You should read up on postgres tuning. That level of performance is a bit beyond the typical self hosting that’s seen here.

I would try giving postgres about 3/4 of the ram. I’d certainly split into separate data and web containers. But you might need some more complex postgres setup to give you the performance you need.

EDIT: But I don’t have experience with much larger databases, so see below! :wink:


We do much larger databases with much less RAM and without nearly as much CPU usage.

The pg_stat_statements information will likely be able to tell us what’s wrong.


Thanks a lot for the help guys.

So I tried running VACUUM ANALYZE; - no luck unfortunately. Commands used below, for reference:

cd /var/discourse/
./launcher enter app
sudo -u postgres psql
\c discourse

I attempted to enable pg_stat_statements, steps done below:

Added/modified the lines below here: /var/discourse/shared/standalone/postgres_data/postgresql.conf

shared_preload_libraries = ‘pg_stat_statements’ # (change requires restart)
pg_stat_statements.max = 10000
pg_stat_statements.track = all
pg_stat_statements.track_utility = on = off

Then rebuilt discourse and ran:

./launcher enter app
sudo -u postgres psql
\c discourse
CREATE EXTENSION pg_stat_statements:

I’ve tried to do queries, but I get this error:

ERROR: pg_stat_statements must be loaded via shared_preload_libraries

My guess is that my edits to the postgresql.conf file (/var/discourse/shared/standalone/postgres_data/postgresql.conf) are not working (I rebuilt Discourse after editing). Is it possible to make these edits via the app.yml file? Or see anything I’ve done wrong?

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Rebuilding discourse will erase those changes. Restarting the container will probably do the trick. (something like sv restart postgres inside the container might also do it).


Thanks, I tried restarting the container:

./launcher stop app
./launcher start app

Still get the same error when attempting to query:

ERROR: pg_stat_statements must be loaded via shared_preload_libraries

The changes I made previously are still persisting in the file here even through a rebuild:


I’m suspecting that this file isn’t where I should be making these edits :face_with_monocle:

Maybe due to only using just app.yml (and mail-receiver.yml) in the containers folder, have not implemented using data.yml.

Without actually looking, It’s likely /etc/postgres inside the container. You might also need to install whatever library it’s requiring.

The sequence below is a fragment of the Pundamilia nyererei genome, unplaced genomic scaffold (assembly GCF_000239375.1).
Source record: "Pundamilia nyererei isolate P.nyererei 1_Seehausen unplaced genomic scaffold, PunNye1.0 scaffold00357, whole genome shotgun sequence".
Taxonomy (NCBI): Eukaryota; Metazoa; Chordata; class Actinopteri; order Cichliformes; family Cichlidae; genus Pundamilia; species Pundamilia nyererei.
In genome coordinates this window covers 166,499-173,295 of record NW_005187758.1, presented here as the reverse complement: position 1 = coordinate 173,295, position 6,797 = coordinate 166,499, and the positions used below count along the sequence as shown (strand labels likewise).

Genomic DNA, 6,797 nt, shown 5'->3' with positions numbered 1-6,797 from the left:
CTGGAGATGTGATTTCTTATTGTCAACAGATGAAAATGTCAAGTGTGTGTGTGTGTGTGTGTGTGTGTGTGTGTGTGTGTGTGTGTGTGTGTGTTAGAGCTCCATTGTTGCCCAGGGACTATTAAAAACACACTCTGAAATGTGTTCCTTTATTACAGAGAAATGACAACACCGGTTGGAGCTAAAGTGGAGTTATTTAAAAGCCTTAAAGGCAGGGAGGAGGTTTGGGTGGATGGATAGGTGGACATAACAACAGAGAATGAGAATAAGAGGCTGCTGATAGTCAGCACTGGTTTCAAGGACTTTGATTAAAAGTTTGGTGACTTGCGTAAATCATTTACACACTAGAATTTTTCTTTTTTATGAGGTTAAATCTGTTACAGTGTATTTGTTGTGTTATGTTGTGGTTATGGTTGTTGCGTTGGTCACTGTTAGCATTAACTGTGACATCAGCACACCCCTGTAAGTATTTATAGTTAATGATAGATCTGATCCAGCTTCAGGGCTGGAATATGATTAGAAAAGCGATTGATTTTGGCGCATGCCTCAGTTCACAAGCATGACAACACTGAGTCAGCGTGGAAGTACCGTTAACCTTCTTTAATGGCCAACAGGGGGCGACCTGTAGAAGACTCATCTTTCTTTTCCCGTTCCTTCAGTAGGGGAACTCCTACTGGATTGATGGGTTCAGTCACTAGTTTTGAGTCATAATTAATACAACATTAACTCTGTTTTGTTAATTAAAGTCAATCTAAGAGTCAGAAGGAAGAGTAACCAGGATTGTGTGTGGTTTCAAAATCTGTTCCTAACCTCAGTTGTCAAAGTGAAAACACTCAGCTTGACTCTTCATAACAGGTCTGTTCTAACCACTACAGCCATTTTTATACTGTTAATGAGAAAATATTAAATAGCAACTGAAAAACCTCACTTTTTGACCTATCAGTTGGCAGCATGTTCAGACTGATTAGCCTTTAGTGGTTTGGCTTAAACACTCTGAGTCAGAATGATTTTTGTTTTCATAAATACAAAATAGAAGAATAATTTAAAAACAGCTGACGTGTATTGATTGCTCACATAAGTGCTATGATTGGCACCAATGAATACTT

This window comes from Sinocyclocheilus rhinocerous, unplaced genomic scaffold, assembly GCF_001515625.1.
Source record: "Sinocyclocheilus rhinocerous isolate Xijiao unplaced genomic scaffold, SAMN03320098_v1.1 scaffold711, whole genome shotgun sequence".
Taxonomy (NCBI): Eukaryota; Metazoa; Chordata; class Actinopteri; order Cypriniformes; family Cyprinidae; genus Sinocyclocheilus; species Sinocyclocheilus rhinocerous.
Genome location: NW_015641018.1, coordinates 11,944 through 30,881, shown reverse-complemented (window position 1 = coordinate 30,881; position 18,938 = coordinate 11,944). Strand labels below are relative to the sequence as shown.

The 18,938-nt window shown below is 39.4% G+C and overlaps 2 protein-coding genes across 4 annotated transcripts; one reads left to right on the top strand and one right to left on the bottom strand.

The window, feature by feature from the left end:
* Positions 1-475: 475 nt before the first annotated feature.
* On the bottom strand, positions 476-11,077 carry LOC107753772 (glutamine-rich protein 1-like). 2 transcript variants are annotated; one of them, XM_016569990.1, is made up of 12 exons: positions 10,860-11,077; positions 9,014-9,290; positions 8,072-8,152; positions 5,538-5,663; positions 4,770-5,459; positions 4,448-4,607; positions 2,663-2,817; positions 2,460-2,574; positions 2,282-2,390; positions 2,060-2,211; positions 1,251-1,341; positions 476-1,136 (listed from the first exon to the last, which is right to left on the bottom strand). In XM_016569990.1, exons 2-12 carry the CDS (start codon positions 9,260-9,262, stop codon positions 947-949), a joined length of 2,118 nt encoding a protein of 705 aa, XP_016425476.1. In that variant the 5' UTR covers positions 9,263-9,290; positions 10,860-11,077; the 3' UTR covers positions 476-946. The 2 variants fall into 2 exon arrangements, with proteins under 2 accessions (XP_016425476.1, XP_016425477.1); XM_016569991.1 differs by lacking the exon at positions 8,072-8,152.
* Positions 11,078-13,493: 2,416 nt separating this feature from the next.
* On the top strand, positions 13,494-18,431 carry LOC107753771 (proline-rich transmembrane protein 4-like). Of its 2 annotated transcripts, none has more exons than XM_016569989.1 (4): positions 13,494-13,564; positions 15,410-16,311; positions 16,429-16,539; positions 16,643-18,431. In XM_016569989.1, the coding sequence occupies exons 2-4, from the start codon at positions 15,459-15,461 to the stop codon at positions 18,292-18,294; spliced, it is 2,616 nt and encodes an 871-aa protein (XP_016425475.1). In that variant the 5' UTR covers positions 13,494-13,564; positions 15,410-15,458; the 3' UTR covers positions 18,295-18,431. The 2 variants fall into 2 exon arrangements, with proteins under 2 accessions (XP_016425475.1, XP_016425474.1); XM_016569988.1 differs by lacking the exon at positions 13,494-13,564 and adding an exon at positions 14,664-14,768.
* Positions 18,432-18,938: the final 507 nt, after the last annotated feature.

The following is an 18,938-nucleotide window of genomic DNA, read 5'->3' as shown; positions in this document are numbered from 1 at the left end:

Thanks, this helped a lot, at first. :man_cartwheeling:. The issue seemed solved and the jobs queue was going really fast from just increasing the max connections in the postgresql.conf. Unforunately it slowed down again after about a day.

Putting steps below, in case they are useful to others wanting to increase the postgresql max_connections.

docker ps

Get the container ID, e.g. aaabbbccc123, replace in the commands below:

Copy the postgresql.conf file from inside the docker container to the local file system:

docker cp aaabbbccc123:/etc/postgresql/10/main/postgresql.conf /srv

Edit the configuration:

nano /srv/postgresql.conf

Copy it back into the docker container:

docker cp /srv/postgresql.conf aaabbbccc123:/etc/postgresql/10/main/postgresql.conf

cd /var/discourse
./launcher stop app
./launcher start app

Delete the left over file (optional):

rm /srv/postgresql.conf

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@supermathie I believe I’ve successfully enabled pg_stat_statements :grinning:

I tried using this query:

(total_time / 1000 / 60) as total,
(total_time/calls) as avg,
FROM pg_stat_statements
LIMIT 100;

From this guide: The most useful Postgres extension: pg_stat_statements

I can’t really read the result though, I think I’ve done something wrong.

total | avg | query
1671.1110420745 | 374.736186677194 | SELECT COUNT(*) FROM ( +
| | SELECT $1 FROM +
| | notifications n +
| | LEFT JOIN topics t ON = n.topic_id +
| | WHERE t.deleted_at IS NULL AND +
| | n.notification_type <> $2 AND +
| | n.user_id = $3 AND +
| | > $4 AND

Now that you know what you want to do You can make these changes with a replace stanza in your app.yml.

Also, you could just ./launcher enter app and edit the files directly. Note, though, that when you rebuild those changes will not be in the new container.